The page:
Ladies and gentlemen,
A direct path leads from Willy Brandt's “Ostpolitik” to the fall of the Berlin Wall, to overcoming the division of Germany and Europe.
Those days, the days of the major changes of 1989, were filled with a sense of anticipation, with a special sense of hope that could be felt in Germany, in Europe and around the world.
With the end of the division of Europe came hope for a new world order and for the goal of a lasting and just order of peace that would stretch from Vancouver to Vladivostok – a peace order that would include the North American democracies, Europe and Russia.
This hope found its official expression in the 1990 Charter of Paris. The Charter spoke of a new era of democracy, peace and unity in Europe.
Much has been accomplished since then: there are no longer soldiers stationed along borders in the centre of Europe, no war games about deploying tactical nuclear weapons in the Fulda Gap, and the “Schwarze Kanal” (The Black Channel) has also disappeared from television screens.
Those who carelessly speak of a new Cold War today seem to have forgotten what all of this, what a wall and barbed wire, what ideological opposition and massive atomic stockpiles really meant.
At the same time, it is true that we have not managed to banish war from Europe.
Peace in our European neighbourhood has not yet been secured. The war in Georgia demonstrated that military force is still being used as a political tool in Europe. Mistrust and threat perceptions have re-emerged more strongly than we could have imagined.
This return to an old way of thinking contradicts the lessons of Europe's painful history. And what's more, it prevents us from doing what is needed now; namely, shaping a common future for greater Europe.
The new challenges to our security do not differentiate between West and East. They require common action from the US and Canada, from the European Union and its eastern neighbours, including Russia.
Climate change, the financial crisis, combating terrorism – in light of the challenges we face in the 21st century, dialogue and interaction and the balancing of interests will be the strategic imperative of our time.
What this means for me in concrete terms is that we need a peace order that rests on an understanding of common interests, common values and common security.
This is about nothing less than a renewed security partnership for the 21st century, which will secure lasting peace. This will not be possible without the close transatlantic partnership with the US and Canada.
As early as 1969, Willy Brandt emphasized the necessity to seek understanding with the East in cooperation and coordination with western partners.
That is why it is encouraging that in his Berlin speech, Barack Obama advocated moving beyond thinking in Cold War categories and building a partnership that encompasses the entire continent – meaning Russia as well.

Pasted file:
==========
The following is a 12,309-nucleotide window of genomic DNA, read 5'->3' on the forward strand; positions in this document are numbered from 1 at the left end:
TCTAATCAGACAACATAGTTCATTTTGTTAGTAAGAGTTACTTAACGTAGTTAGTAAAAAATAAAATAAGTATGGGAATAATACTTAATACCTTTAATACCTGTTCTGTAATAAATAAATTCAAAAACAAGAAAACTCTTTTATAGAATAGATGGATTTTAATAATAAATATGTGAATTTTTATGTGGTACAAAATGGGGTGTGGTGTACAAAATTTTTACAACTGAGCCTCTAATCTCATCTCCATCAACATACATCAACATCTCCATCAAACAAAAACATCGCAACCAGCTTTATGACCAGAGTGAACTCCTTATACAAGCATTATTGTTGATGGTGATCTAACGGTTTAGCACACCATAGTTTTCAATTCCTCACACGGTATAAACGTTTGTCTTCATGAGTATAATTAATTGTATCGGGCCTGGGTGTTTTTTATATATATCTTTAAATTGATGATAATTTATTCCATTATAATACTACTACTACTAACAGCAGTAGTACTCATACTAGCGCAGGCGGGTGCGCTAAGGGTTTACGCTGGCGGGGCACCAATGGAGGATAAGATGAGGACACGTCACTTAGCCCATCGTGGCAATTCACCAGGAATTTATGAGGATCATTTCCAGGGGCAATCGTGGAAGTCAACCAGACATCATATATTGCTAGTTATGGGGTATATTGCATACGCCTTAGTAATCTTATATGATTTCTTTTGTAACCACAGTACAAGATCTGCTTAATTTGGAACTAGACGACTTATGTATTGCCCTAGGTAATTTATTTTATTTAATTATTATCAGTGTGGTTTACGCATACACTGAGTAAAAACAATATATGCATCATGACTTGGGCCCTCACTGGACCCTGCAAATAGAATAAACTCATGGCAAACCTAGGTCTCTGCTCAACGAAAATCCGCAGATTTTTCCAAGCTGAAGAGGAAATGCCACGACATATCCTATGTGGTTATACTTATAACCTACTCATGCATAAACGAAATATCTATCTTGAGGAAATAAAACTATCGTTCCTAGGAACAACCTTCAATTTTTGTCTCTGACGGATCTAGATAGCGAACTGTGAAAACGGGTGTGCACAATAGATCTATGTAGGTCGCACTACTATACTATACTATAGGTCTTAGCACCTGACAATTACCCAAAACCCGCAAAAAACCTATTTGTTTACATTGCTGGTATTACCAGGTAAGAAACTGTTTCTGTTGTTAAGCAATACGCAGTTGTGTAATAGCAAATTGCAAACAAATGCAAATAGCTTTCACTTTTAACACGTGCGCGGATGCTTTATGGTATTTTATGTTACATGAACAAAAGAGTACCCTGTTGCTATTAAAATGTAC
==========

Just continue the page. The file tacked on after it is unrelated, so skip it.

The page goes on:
Indeed, we will not succeed in making progress on any of the pressing issues – from energy security to arms control to the fight against terrorism – without, or by challenging, Russia.
For that reason I say quite openly: we need Russia – as difficult as that sometimes is – as a partner, not as an opponent when it comes to the common responsibility for security and stability in Europe.
But the opposite also holds: Russia needs us. Russia will not be able to take on the enormous task of its modernization without Europe.
That's why we should listen when Russian President Medvedev expresses interest – also here in Berlin – in a new attempt for pan-European security.
No matter what form a security partnership takes in the end, we can agree on one thing today: such a partnership requires confidence, first and foremost.
Confidence that has slipped away from us again over the past few years.
Confidence that we now need to take concrete steps to rebuild.
That's why I am proposing a concrete agenda of confidence-building for Europe:
Firstly, we need a fresh start in conventional arms control. We cannot allow the agreement on conventional arms control and its system of confidence building to continue to erode.
Rather, we need to adjust the treaty to meet the new realities of post-Cold War Europe. On this point, I will invite a number of high-ranking experts from the states concerned to take part in a meeting in Germany shortly.
Secondly, we need to make progress on nuclear disarmament and arms control. Europe's and the world's security in the 21st century will not be ensured by the weapons of the past century. On the contrary.
With the non-proliferation treaty, the nuclear powers committed themselves to further nuclear disarmament. They need to make good on this promise. And further concrete steps are required. Here the priorities are reaching understanding on a successor agreement to the START I treaty, which will expire in the coming year, and implementation of the nuclear test ban treaty.
When the giants of American foreign and security policy, Henry Kissinger, Sam Nunn, George Shultz and William Perry, resolve to achieve the goal of a nuclear-free world, we should support them with a European answer. And this has to consist of more than just renouncing possession of our own nuclear weapons, it must take up the question of how to eliminate the risks that come with the proliferation of the civilian use of nuclear energy.
To this end, I have made a concrete proposal on internationalizing fuel cycles. It is intended to give states that want to use nuclear energy access to the technology, without permitting the development of the risk of proliferation, a threat to us all.
Thirdly, a fresh start is also urgently needed in NATO-Russia relations. That's why the NATO-Russia Council should meet again as soon as possible – especially now when we find ourselves in somewhat troubled waters. International diplomacy cannot afford “fair-weather institutions”. We should utilize the possibilities that controversial discussion – even outright argument – holds, especially in times like these.
We should systematically examine the dialogue with Russia for potential areas of cooperation. I'm thinking, for instance, of containing drug-related crime in Afghanistan, or if Russia might, perhaps, have an interest in participating in efforts to combat piracy off the Horn of Africa.
And hasn't the time come to start working seriously on a common missile defence project?